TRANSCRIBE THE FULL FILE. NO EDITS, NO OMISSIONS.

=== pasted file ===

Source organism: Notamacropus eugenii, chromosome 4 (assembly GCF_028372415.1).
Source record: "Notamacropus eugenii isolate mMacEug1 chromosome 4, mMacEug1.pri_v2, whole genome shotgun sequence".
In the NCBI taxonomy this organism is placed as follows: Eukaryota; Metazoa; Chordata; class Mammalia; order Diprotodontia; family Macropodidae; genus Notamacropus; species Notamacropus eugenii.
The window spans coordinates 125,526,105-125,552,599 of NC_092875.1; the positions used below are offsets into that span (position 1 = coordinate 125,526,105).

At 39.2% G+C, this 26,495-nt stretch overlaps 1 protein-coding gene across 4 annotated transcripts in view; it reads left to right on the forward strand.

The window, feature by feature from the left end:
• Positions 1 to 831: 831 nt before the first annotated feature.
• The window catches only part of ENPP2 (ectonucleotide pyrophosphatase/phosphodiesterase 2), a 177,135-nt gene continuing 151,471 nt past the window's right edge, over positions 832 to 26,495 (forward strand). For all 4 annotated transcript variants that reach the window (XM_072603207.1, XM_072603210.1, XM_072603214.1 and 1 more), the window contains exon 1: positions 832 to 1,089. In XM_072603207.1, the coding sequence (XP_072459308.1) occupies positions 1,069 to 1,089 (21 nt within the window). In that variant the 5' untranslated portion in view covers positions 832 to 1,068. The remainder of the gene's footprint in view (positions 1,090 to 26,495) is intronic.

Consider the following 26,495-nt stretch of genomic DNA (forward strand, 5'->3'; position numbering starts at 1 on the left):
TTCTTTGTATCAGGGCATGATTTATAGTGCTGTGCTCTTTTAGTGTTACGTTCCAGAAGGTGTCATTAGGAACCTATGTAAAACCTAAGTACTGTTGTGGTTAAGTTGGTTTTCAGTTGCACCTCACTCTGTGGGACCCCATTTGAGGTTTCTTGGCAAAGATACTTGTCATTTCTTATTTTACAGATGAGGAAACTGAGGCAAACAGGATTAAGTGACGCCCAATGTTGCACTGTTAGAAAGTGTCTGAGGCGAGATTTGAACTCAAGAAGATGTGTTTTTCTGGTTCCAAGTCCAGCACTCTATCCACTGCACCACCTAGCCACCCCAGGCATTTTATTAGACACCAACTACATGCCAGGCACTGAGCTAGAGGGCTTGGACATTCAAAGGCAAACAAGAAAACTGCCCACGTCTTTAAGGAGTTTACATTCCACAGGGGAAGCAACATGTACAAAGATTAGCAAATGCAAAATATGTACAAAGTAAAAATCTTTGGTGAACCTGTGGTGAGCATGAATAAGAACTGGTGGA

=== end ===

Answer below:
Source organism: Notamacropus eugenii, chromosome 4 (assembly GCF_028372415.1).
Source record: "Notamacropus eugenii isolate mMacEug1 chromosome 4, mMacEug1.pri_v2, whole genome shotgun sequence".
In the NCBI taxonomy this organism is placed as follows: Eukaryota; Metazoa; Chordata; class Mammalia; order Diprotodontia; family Macropodidae; genus Notamacropus; species Notamacropus eugenii.
The window spans coordinates 125,526,105-125,552,599 of NC_092875.1; the positions used below are offsets into that span (position 1 = coordinate 125,526,105).

At 39.2% G+C, this 26,495-nt stretch overlaps 1 protein-coding gene across 4 annotated transcripts in view; it reads left to right on the forward strand.

The window, feature by feature from the left end:
• Positions 1 to 831: 831 nt before the first annotated feature.
• The window catches only part of ENPP2 (ectonucleotide pyrophosphatase/phosphodiesterase 2), a 177,135-nt gene continuing 151,471 nt past the window's right edge, over positions 832 to 26,495 (forward strand). For all 4 annotated transcript variants that reach the window (XM_072603207.1, XM_072603210.1, XM_072603214.1 and 1 more), the window contains exon 1: positions 832 to 1,089. In XM_072603207.1, the coding sequence (XP_072459308.1) occupies positions 1,069 to 1,089 (21 nt within the window). In that variant the 5' untranslated portion in view covers positions 832 to 1,068. The remainder of the gene's footprint in view (positions 1,090 to 26,495) is intronic.

Consider the following 26,495-nt stretch of genomic DNA (forward strand, 5'->3'; position numbering starts at 1 on the left):
TTCTTTGTATCAGGGCATGATTTATAGTGCTGTGCTCTTTTAGTGTTACGTTCCAGAAGGTGTCATTAGGAACCTATGTAAAACCTAAGTACTGTTGTGGTTAAGTTGGTTTTCAGTTGCACCTCACTCTGTGGGACCCCATTTGAGGTTTCTTGGCAAAGATACTTGTCATTTCTTATTTTACAGATGAGGAAACTGAGGCAAACAGGATTAAGTGACGCCCAATGTTGCACTGTTAGAAAGTGTCTGAGGCGAGATTTGAACTCAAGAAGATGTGTTTTTCTGGTTCCAAGTCCAGCACTCTATCCACTGCACCACCTAGCCACCCCAGGCATTTTATTAGACACCAACTACATGCCAGGCACTGAGCTAGAGGGCTTGGACATTCAAAGGCAAACAAGAAAACTGCCCACGTCTTTAAGGAGTTTACATTCCACAGGGGAAGCAACATGTACAAAGATTAGCAAATGCAAAATATGTACAAAGTAAAAATCTTTGGTGAACCTGTGGTGAGCATGAATAAGAACTGGTGGA